What will happen to insurance now that we’ve cast our vote?

This is not a political post, I promise. But it is a post to help everyone understand the potential impact of the recent election on insurance. Voters demanded change…and it’s coming. Based on Trump’s declared plans, the fact that Republicans will own a legislative majority, and the current national realities, Joel Wood, The Council’s Senior Vice President for Government Affairs, predicts the following:

  1. The Affordable Care Act (ACA) : The most likely revisions will include:
  • the ability to purchase insurance across state borders
  • tax credits issued to help individuals purchase health insurance
  • enhancement of Health Savings Accounts
  • medical malpractice reform
  • the addition of association health plans
  • aversion to suggested calls to tax high income individuals with “Cadillac” employer-based health coverage

During the transition period to a new program, the 17 million Americans currently receiving their insurance through the ACA will be allowed to keep their coverage through 2017. Expect some transition to high-risk pools as well.

  1. Property/Casualty:
  • The federal flood insurance program will be reauthorized, but not before debate over the inclusion of higher federal borrowing limits, as many argue that upping limits threatens actuarial soundness. Interestingly, debate about flood insurance tends to divide more by coastal/non-coastal representative lines than by party lines.
  • The insurance industry will seek changes in the Foreign Accounts Tax Compliance Act and its effect on international commercial property/casualty placements. As Wood states, “We feel strongly that non-cash-value p/c policies are not a means through which Americans can evade income taxation, but the IRS has imposed the burdens on our industry sector nonetheless. Removing these onerous requirements will remain a major priority in 2017.”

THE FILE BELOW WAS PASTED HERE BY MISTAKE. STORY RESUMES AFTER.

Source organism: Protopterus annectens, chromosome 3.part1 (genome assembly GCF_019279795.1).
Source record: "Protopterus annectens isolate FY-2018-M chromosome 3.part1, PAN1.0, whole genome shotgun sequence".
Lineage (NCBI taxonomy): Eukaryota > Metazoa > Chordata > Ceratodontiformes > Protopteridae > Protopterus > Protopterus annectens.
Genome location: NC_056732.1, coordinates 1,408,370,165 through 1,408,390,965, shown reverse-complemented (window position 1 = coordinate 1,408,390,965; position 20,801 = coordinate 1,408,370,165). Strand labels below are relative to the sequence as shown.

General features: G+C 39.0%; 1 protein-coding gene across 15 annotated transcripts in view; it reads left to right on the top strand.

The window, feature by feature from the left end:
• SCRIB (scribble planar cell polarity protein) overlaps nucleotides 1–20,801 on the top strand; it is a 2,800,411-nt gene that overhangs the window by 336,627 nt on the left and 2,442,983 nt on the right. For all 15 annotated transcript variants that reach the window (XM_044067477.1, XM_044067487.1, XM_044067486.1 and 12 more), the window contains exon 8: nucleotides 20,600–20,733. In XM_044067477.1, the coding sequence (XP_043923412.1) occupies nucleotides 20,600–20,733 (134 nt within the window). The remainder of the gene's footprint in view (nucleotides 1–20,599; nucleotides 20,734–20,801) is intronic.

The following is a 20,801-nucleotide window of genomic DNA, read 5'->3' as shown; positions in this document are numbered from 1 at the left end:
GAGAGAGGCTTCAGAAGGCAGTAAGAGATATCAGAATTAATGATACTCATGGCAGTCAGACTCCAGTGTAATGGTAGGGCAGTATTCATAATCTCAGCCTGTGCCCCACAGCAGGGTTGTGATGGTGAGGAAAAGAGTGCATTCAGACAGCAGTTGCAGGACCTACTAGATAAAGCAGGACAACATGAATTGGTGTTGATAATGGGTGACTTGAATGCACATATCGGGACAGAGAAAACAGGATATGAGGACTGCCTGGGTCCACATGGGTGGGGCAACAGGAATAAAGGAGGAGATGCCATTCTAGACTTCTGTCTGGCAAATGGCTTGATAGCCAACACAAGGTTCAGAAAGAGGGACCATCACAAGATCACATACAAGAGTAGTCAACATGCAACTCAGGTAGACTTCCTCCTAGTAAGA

• There will be renewed calls to promptly approve the proposed board of directors for the National Association of Registered Agents and Brokers (NARAB), following months of delay.
  • Although industry representatives voice support for the state-based insurance regulatory systems, there also remain calls to protect the authority of the Federal Insurance Office to ensure that as a nation, we speak with one voice in negotiations moving forward. Debate on the proper state/federal balance of industry oversight will continue.
  • The issue of cyber insurance will gain in importance, with likely opportunity to establish a single national standard for breach notification as early as 2017.

As happens following every national election and shift in power, change will be the constant. At MJ, we will continue to monitor and serve as a resource for understanding new insurance legislation and regulation. Should you read about any insurance issues that cause you concern or simply lead to more questions, please feel free to contact anyone at MJ for more insight and advice. We’re here to help you navigate despite any coming turns in the road ahead!